General practitioners' referral thresholds and choices of referral destination: an experimental study
AbstractGeneral practitioners (GPs) exert a major impact on NHS resource use, both as providers of primary care and as referrers to secondary care. Referral rates are subject to wide variations, leading to the conjecture that certain GPs may have different 'referral thresholds' from those of others. In this paper, the authors describe an experiment designed both to test the referral threshold hypothesis and to illuminate the GP'rsquo;s decision process with respect to choice over referral destination. Nottinghamshire GPs were provided with hypothetical case histories and a list of possible referral destinations, specifying a range of consultants, their specialist interests, plus the expected waiting times and costs for both out-patient investigation and in-patient treatment. For each case, respondents were requested to indicate whether or not they would refer the patient, and to whom. Respondents were also asked to indicate the extent to which their choices of consultants generally were governed by the specialist interest, the waiting time and the cost information. The responses of the sample support the referral threshold conjecture, with specialist interests and waiting time appearing to be far more important than cost in influencing choice of referral destination. The possibilities of influencing GPs' referral behaviour are discussed, in the light of recent initiatives with respect to prescribing. Copyright © 1998 John Wiley & Sons, Ltd.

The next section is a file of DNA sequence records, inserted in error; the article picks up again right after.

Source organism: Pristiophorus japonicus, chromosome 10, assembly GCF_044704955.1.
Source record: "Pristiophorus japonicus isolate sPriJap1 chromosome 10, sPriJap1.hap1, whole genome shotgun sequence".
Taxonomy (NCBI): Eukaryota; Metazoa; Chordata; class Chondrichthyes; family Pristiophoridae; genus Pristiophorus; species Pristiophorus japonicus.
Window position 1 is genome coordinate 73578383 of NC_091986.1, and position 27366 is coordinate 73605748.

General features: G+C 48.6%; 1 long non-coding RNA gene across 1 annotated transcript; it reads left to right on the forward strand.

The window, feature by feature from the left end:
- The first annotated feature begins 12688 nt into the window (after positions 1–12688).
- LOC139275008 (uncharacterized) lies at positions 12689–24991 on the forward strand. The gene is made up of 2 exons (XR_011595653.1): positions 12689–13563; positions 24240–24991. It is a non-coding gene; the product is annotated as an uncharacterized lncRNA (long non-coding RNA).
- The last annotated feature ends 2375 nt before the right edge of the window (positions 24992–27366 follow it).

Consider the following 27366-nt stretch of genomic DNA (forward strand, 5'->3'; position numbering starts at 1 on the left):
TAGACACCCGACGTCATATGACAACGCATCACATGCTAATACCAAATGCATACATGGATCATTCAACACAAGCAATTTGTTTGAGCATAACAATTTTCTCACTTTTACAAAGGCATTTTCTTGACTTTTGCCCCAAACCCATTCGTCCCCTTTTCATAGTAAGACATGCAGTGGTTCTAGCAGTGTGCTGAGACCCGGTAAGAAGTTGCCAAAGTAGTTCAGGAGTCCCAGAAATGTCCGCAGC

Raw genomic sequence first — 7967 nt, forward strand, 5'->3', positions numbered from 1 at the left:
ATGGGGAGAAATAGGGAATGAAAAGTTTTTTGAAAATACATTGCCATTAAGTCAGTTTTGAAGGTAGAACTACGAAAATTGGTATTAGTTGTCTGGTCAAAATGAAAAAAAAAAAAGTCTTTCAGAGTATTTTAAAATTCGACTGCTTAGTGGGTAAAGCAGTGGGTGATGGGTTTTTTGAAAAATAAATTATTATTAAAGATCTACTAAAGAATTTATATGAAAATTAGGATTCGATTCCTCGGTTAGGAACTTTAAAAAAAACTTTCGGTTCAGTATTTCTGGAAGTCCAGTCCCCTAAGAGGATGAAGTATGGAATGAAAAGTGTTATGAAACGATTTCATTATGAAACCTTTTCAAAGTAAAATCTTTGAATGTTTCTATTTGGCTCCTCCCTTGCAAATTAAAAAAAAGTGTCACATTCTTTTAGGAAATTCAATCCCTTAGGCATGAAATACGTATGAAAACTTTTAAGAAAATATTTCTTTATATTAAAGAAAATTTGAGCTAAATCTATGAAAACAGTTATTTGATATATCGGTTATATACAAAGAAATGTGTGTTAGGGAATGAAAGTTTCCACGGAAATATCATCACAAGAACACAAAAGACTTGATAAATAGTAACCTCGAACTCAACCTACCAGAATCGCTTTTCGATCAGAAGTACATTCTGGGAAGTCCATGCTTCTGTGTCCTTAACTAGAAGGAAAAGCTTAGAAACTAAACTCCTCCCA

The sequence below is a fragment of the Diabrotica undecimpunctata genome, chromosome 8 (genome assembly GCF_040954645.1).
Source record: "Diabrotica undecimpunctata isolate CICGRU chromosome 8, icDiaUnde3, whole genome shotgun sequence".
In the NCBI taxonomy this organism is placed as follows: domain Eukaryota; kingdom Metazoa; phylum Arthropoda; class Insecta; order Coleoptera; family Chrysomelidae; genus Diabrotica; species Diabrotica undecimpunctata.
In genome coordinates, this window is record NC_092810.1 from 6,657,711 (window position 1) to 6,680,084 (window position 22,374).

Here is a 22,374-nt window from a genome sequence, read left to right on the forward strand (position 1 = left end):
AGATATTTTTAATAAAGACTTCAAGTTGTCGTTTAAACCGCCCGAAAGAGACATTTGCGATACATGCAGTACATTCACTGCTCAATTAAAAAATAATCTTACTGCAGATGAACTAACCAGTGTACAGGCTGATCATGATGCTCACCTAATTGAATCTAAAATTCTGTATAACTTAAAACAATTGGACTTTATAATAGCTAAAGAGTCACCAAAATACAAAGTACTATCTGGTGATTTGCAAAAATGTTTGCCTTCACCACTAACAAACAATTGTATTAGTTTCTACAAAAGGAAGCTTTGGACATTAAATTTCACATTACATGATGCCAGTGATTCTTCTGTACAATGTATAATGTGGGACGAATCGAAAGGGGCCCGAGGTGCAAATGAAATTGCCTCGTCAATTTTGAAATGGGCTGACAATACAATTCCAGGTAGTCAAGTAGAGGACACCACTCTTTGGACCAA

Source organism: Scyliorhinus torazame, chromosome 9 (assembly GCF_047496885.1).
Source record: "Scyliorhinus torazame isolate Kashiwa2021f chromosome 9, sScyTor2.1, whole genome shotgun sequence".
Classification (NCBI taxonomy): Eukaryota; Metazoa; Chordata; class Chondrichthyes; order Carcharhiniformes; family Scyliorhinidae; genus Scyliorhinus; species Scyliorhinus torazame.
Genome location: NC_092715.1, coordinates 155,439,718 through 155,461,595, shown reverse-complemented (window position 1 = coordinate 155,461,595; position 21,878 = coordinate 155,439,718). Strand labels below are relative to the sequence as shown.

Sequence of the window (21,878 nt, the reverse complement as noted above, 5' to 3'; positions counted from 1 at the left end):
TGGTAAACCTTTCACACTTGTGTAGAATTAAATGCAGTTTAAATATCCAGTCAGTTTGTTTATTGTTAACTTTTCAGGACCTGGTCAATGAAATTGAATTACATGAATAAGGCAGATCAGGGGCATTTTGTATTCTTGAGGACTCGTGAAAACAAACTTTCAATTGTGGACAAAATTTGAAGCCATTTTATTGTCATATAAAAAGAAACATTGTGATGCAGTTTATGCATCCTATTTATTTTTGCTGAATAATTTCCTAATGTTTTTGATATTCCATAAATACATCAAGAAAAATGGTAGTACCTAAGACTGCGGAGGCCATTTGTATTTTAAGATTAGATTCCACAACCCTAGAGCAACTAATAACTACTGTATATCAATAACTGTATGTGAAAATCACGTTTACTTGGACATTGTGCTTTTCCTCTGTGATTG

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Bibliographic InfoArticle provided by John Wiley & Sons, Ltd. in its journal Health Economics.
Volume (Year): 7 (1998)
Issue (Month): 8 ()
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